Mass. fire dept. award $320K grant for SCBA gear

The grant allows the dept. to purchase 45 new SCBA units to replace the nearly 15-year-old ones


By Ray Lamont
Gloucester Daily Times

GLOUCESTER, Mass. — Steve Aiello says today's structure fires can pose more hazards to firefighters than those of even a few years ago.

"Almost all of your furnishings have some form of plastics to them," says Aiello, a deputy chief with the Gloucester Fire Department, "so the smoke is much more toxic and deadly than it was years ago."

Firefighters are required by department policy to strap on their self-contained breathing apparatus — or SCBA gear — whenever they arrive at a scene and see smoke showing, Aiello says. Yet most of Gloucester's SCBA packs are nearly 15 years old, and provide air cylinders that last 30 minutes, not the 45 minutes now recommended under national fire safety standards.

That won't be the case much longer. Gloucester and its Fire Department have been awarded $323,091 from the Federal Emergency Management Agency under an Assistance to Firefighters grant that will allow for the purchase of 45 new SCBA units. Each pack will include a harness, backpack and face mask. Also being purchased are 38 additional masks to more than account for each department member.

The grant request was written by Fire Capt. Tom LoGrande, and was put through with the backing of Mayor Sefatia Romeo Theken and the City Council, which approved extending a 10 percent match of $32,309. The firefighters assistance grants have been awarded by FEMA since 2001, with an eye toward helping firefighters and other first responders obtain critically needed equipment, gear, emergency vehicles, training and other resources.

"This grant allows the Fire Department to complete necessary upgrades to their equipment so that firefighters can do their job safely and effectively," Romeo Theken said. "Thank you to FEMA for this generous allocation."

City Council President Joe Ciolino said he and other councilors viewed the grant request as essential.

"We were getting into a period where the life cycle for this type of equipment was just about to run out," he said, "so our sense was to support this and hope this grant came through, or to find some way to fund it out of free cash because we knew this was something that needed to be done. Our firefighters deserve nothing less, and we saw this as being at a crossroads."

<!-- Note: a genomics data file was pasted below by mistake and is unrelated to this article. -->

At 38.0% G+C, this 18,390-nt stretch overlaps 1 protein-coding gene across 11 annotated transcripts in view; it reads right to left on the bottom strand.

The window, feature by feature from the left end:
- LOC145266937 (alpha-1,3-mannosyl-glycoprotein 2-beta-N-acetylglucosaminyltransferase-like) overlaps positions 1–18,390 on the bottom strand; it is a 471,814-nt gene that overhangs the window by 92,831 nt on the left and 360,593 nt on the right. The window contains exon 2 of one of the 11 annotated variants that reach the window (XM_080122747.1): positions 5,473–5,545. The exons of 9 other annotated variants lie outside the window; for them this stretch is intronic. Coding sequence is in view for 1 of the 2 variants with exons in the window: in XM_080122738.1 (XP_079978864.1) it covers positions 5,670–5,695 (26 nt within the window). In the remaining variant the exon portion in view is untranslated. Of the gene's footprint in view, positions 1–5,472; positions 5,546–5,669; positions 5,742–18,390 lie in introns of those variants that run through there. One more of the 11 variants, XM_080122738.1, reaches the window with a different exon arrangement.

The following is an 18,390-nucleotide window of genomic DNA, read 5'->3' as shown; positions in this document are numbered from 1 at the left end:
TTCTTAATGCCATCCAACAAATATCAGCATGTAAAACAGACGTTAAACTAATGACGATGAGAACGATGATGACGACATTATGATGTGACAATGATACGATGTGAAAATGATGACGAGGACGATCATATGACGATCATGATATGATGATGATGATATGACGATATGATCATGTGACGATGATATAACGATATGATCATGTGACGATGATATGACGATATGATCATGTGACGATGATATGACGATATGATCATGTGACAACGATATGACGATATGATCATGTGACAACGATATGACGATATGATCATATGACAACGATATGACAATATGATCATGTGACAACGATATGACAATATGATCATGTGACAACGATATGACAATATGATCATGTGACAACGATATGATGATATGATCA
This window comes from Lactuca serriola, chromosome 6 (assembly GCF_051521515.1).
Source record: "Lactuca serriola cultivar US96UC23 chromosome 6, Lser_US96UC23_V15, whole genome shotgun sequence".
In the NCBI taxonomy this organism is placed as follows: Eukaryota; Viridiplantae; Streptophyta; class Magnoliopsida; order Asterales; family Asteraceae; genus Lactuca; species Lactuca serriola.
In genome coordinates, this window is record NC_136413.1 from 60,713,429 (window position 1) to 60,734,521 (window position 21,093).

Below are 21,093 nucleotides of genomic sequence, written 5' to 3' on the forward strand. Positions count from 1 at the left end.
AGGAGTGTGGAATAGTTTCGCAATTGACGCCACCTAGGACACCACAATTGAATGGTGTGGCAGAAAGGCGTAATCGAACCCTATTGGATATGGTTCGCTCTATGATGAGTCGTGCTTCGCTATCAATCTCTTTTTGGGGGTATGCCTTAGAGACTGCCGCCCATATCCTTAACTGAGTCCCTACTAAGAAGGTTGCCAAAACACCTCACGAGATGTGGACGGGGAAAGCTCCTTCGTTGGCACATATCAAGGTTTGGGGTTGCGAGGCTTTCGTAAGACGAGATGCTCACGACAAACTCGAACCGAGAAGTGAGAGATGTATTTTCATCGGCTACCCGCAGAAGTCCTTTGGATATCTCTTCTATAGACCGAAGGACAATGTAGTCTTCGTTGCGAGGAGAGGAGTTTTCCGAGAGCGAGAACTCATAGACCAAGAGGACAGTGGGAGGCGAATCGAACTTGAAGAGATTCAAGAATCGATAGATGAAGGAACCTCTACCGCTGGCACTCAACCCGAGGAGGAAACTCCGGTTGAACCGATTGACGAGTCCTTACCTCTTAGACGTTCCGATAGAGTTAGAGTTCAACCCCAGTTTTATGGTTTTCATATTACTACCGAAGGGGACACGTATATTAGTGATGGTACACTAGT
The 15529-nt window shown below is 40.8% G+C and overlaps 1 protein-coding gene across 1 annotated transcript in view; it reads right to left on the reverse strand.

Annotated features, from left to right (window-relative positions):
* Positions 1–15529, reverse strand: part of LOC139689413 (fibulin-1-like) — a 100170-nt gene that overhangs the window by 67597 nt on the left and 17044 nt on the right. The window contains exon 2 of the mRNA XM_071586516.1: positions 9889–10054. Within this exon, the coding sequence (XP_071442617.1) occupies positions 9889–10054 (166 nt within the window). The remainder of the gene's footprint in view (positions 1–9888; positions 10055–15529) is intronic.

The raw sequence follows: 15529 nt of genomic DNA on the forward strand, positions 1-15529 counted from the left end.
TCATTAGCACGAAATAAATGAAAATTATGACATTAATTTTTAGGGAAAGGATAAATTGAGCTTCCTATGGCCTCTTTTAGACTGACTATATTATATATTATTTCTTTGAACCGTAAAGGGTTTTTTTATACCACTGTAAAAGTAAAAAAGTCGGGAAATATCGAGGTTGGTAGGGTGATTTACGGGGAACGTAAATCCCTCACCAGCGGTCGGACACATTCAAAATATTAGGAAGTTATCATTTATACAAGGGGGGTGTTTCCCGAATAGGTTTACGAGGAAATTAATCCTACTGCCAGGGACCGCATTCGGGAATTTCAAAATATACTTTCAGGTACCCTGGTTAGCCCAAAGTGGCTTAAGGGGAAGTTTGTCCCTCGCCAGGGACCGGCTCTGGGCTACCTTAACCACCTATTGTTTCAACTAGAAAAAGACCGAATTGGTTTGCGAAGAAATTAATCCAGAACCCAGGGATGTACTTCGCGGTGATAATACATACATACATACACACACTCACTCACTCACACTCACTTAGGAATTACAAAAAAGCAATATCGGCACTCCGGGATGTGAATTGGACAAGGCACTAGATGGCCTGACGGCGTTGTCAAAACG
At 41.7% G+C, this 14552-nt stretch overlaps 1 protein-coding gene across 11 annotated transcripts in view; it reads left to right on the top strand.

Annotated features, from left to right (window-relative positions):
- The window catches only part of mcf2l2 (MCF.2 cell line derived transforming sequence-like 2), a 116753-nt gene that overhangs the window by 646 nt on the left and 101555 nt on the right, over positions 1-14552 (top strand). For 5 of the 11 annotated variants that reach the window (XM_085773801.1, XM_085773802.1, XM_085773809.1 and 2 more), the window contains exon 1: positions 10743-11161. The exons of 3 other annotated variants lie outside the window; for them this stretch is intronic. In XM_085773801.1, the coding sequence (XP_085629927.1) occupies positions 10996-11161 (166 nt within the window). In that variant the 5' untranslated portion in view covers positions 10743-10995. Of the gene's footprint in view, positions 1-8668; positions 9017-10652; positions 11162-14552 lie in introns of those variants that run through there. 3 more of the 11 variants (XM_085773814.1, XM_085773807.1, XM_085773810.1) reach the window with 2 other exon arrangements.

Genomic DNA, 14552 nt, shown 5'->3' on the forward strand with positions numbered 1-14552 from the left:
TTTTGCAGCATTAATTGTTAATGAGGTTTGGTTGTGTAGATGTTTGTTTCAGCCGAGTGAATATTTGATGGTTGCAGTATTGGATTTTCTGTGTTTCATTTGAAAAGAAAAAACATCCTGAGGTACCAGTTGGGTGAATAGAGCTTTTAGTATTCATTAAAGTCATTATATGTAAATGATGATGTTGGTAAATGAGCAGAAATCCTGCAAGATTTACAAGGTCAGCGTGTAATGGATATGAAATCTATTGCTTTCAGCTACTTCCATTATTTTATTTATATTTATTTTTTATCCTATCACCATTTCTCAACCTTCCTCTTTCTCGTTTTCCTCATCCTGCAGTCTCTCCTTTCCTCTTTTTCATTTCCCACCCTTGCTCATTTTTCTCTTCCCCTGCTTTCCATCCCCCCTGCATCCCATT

Fire Chief Eric Smith said the grant represents a significant boost for the department and the community.

"This team effort led by Capt. LoGrande shows the strong commitment of the members of the Gloucester Fire Department to provide first-class public safety to our community while ensuring the safety of first responders," Smith said. LoGrande was on vacation Monday and could not be reached for comment. The initial grant request was for $420,000, Smith said, but included requests for additional training, computer and testing equipment that was deemed non-essential.

Aiello said the new equipment won't arrive for perhaps another three to four months. The awarding of the grant, he said, essentially gives the department the green light to order the gear. He said the firefighters appreciate the unified support of other city departments in working to see the grant, and the matching fund, through.

The 45-minute capability in terms of air supply doesn't mean firefighters will be expected to stay longer inside a burning building, or in heavy smoke. It should mean that any firefighter who becomes trapped or disoriented within a fire scene will have more time to escape if necessary, such as when an order comes to pull back.

"It gives us more air and it gives us more time," Aiello said. "Both of those are important when you're at a fire scene."

Copyright 2016 the Gloucester Daily Times

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